An Investigation Into Whether Self-Esteem Levels in Boys and Girls are Influenced by Academic Success

An Investigation Into Whether Self-Esteem Levels in Boys and Girls are Influenced by Academic Success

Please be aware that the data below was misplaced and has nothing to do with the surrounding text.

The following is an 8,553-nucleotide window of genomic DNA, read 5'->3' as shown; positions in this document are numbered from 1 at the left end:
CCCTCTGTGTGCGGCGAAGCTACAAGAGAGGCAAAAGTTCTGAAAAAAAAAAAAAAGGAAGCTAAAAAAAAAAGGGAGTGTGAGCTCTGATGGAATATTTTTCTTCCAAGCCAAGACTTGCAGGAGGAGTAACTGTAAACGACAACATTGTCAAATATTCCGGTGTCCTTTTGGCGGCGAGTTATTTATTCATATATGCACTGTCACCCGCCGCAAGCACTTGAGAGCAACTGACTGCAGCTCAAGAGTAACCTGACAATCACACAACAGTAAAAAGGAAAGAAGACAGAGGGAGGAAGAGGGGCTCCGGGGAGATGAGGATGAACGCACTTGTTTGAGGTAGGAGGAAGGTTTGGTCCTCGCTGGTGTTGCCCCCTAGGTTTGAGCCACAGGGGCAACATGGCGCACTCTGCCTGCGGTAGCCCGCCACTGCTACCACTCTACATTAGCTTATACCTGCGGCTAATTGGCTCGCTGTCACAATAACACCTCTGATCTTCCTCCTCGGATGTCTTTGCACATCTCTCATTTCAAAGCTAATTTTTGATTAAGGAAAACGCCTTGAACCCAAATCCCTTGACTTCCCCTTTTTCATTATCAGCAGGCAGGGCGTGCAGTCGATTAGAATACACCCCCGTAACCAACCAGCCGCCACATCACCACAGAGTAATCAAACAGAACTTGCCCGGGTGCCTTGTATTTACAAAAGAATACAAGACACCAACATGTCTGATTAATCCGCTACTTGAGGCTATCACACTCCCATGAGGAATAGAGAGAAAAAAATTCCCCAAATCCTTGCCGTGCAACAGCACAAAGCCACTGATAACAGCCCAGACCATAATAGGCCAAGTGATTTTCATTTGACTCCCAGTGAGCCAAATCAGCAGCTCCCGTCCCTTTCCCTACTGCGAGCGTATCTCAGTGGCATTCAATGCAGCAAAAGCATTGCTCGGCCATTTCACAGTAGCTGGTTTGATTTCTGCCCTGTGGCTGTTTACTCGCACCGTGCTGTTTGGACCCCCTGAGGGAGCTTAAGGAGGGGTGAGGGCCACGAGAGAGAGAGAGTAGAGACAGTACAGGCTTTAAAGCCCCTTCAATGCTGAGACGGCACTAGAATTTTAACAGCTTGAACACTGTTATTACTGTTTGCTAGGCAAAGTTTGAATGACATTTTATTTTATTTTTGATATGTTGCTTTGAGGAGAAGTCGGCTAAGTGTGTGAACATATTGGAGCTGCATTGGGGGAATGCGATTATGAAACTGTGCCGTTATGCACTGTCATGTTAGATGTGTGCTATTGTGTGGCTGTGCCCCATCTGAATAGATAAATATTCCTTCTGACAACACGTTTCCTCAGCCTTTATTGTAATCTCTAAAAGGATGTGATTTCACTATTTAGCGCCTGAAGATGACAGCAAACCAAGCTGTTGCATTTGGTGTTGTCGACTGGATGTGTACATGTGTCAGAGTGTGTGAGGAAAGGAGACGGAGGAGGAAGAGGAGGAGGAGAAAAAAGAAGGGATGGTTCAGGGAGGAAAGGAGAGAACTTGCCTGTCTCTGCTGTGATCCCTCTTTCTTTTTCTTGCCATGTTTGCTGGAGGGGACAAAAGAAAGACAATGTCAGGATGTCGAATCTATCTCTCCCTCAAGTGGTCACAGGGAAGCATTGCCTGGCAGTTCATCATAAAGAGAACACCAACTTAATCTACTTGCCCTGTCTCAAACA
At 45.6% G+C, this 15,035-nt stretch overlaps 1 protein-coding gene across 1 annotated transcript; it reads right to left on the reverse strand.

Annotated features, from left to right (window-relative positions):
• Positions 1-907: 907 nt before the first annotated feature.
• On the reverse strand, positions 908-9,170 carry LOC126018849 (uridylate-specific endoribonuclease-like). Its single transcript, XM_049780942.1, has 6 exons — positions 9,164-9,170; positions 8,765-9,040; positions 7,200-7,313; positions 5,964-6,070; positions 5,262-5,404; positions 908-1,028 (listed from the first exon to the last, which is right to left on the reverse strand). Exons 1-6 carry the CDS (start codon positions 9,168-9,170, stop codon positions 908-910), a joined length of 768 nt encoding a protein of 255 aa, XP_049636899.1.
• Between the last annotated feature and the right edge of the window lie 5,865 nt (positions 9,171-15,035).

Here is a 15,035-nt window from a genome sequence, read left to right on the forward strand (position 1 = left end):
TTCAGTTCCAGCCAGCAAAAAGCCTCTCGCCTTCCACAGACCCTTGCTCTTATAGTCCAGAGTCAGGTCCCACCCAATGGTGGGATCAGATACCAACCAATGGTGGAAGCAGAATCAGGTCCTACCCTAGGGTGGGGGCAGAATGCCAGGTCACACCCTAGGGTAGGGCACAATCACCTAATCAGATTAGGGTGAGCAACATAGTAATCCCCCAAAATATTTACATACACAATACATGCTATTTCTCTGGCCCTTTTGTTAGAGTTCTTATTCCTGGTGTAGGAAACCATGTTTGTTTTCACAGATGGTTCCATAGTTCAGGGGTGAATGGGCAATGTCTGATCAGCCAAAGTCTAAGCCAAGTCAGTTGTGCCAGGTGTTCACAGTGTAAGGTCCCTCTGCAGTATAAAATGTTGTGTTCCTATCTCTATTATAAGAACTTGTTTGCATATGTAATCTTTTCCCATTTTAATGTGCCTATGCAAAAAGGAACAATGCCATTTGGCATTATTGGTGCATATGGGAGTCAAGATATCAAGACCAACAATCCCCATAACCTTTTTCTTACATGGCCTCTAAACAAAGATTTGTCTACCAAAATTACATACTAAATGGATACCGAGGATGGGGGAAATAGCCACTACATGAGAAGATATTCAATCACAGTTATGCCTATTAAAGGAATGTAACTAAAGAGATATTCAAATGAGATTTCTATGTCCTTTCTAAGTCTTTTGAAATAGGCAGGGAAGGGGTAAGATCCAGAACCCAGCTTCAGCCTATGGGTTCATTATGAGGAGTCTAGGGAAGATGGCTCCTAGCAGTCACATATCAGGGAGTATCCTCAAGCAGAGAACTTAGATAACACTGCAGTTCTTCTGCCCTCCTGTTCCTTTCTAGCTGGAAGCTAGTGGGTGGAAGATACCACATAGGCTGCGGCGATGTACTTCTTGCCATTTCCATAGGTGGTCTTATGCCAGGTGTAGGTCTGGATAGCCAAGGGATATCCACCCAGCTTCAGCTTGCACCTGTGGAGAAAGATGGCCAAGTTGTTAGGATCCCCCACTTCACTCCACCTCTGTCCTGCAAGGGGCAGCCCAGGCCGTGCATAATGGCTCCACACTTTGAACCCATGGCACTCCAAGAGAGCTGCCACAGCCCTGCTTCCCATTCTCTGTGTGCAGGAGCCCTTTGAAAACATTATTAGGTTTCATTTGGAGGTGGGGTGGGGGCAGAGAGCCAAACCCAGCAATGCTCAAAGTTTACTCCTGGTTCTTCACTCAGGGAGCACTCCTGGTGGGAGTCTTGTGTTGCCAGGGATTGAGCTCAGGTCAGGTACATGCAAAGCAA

Introduction Self-esteem is the result of many experiences throughout life. Those with high self-esteem tend to function better and have more positive interactions than those with poor self-esteem. According to Coopersmith (1967), self-esteem is a product of individual?s early relationships, particularly with parents. Growe (1980) found that maternal acceptance and positive interactions relate to subsequent self esteem in children. Those individuals with low self-esteem appear to be in need of positive self-relevant feedback and feel threatened when negative feedback is presented (Brown, Collins & Schmitt, 1988). In line with these findings, Smith and Smoll (1990) demonstrated that children with low self-esteem respond to highly supportive coaches in a positive manner, but when responses are low in support, the response from the individual is primarily negative. Self-esteem is an extremely popular construct within psychology. Individually it refers to an individual?s sense of his or her value or worth, or the extent to which a person values, approves of, appreciates, prizes or likes him or herself (Blascovich & Tomaka, 1991). The most broad and frequent cited definition of self-esteem within psychology is Rosenberg?s (1965) who described it as a favourable or unfavourable attitude towards the self. Within psychology, self-esteem has been related to virtually every other psychological concept or domain, including personality (e.g. shyness), behavioural (e.g. task performance), cognitive (e.g. attribution bias) and clinical concepts (e.g. anxiety or depression). While some researchers have been particularly concerned with understanding the nuances of the self-esteem construct, others have focused on the adaptive and self-protective functions of self-esteem ? Blascovich and Tomaka (1991) concentrated on conceptual and methodological issues. Among the most popular and well-utilized measures of self-esteem are the Rosenberg self-esteem scale (1965) and the Coopersmith self-esteem inventory (1967/1981).